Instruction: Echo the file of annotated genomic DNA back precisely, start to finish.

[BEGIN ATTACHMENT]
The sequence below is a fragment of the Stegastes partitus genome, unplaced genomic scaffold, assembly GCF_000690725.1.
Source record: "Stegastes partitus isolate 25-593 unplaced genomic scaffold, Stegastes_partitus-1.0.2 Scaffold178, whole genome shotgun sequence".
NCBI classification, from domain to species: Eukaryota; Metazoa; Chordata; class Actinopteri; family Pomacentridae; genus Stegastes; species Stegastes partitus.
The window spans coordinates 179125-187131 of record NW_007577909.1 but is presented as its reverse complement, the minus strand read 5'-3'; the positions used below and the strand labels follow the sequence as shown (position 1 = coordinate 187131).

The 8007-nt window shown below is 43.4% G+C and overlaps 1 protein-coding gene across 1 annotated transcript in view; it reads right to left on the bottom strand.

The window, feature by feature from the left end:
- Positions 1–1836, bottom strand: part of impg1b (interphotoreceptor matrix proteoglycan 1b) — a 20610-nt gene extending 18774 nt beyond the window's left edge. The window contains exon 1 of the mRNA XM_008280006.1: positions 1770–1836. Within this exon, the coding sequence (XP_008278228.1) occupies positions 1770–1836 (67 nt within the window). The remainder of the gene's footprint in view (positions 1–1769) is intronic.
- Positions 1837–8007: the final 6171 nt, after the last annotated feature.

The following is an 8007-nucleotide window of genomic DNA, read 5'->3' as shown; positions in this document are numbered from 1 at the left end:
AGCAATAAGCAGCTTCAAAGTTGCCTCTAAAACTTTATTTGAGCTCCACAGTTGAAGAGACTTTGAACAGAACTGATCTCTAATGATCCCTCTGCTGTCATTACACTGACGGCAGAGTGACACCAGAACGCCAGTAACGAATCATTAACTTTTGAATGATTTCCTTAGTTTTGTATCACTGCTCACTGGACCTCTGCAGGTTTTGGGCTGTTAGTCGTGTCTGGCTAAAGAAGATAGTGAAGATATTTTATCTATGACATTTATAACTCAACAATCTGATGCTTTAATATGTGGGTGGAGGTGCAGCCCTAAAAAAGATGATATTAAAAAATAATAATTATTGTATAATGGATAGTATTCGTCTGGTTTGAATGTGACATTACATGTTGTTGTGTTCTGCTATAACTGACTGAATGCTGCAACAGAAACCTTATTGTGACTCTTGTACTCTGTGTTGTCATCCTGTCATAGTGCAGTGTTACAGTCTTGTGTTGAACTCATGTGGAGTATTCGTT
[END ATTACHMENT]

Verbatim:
The sequence below is a fragment of the Stegastes partitus genome, unplaced genomic scaffold, assembly GCF_000690725.1.
Source record: "Stegastes partitus isolate 25-593 unplaced genomic scaffold, Stegastes_partitus-1.0.2 Scaffold178, whole genome shotgun sequence".
NCBI classification, from domain to species: Eukaryota; Metazoa; Chordata; class Actinopteri; family Pomacentridae; genus Stegastes; species Stegastes partitus.
The window spans coordinates 179125-187131 of record NW_007577909.1 but is presented as its reverse complement, the minus strand read 5'-3'; the positions used below and the strand labels follow the sequence as shown (position 1 = coordinate 187131).

The 8007-nt window shown below is 43.4% G+C and overlaps 1 protein-coding gene across 1 annotated transcript in view; it reads right to left on the bottom strand.

The window, feature by feature from the left end:
- Positions 1–1836, bottom strand: part of impg1b (interphotoreceptor matrix proteoglycan 1b) — a 20610-nt gene extending 18774 nt beyond the window's left edge. The window contains exon 1 of the mRNA XM_008280006.1: positions 1770–1836. Within this exon, the coding sequence (XP_008278228.1) occupies positions 1770–1836 (67 nt within the window). The remainder of the gene's footprint in view (positions 1–1769) is intronic.
- Positions 1837–8007: the final 6171 nt, after the last annotated feature.

The following is an 8007-nucleotide window of genomic DNA, read 5'->3' as shown; positions in this document are numbered from 1 at the left end:
AGCAATAAGCAGCTTCAAAGTTGCCTCTAAAACTTTATTTGAGCTCCACAGTTGAAGAGACTTTGAACAGAACTGATCTCTAATGATCCCTCTGCTGTCATTACACTGACGGCAGAGTGACACCAGAACGCCAGTAACGAATCATTAACTTTTGAATGATTTCCTTAGTTTTGTATCACTGCTCACTGGACCTCTGCAGGTTTTGGGCTGTTAGTCGTGTCTGGCTAAAGAAGATAGTGAAGATATTTTATCTATGACATTTATAACTCAACAATCTGATGCTTTAATATGTGGGTGGAGGTGCAGCCCTAAAAAAGATGATATTAAAAAATAATAATTATTGTATAATGGATAGTATTCGTCTGGTTTGAATGTGACATTACATGTTGTTGTGTTCTGCTATAACTGACTGAATGCTGCAACAGAAACCTTATTGTGACTCTTGTACTCTGTGTTGTCATCCTGTCATAGTGCAGTGTTACAGTCTTGTGTTGAACTCATGTGGAGTATTCGTT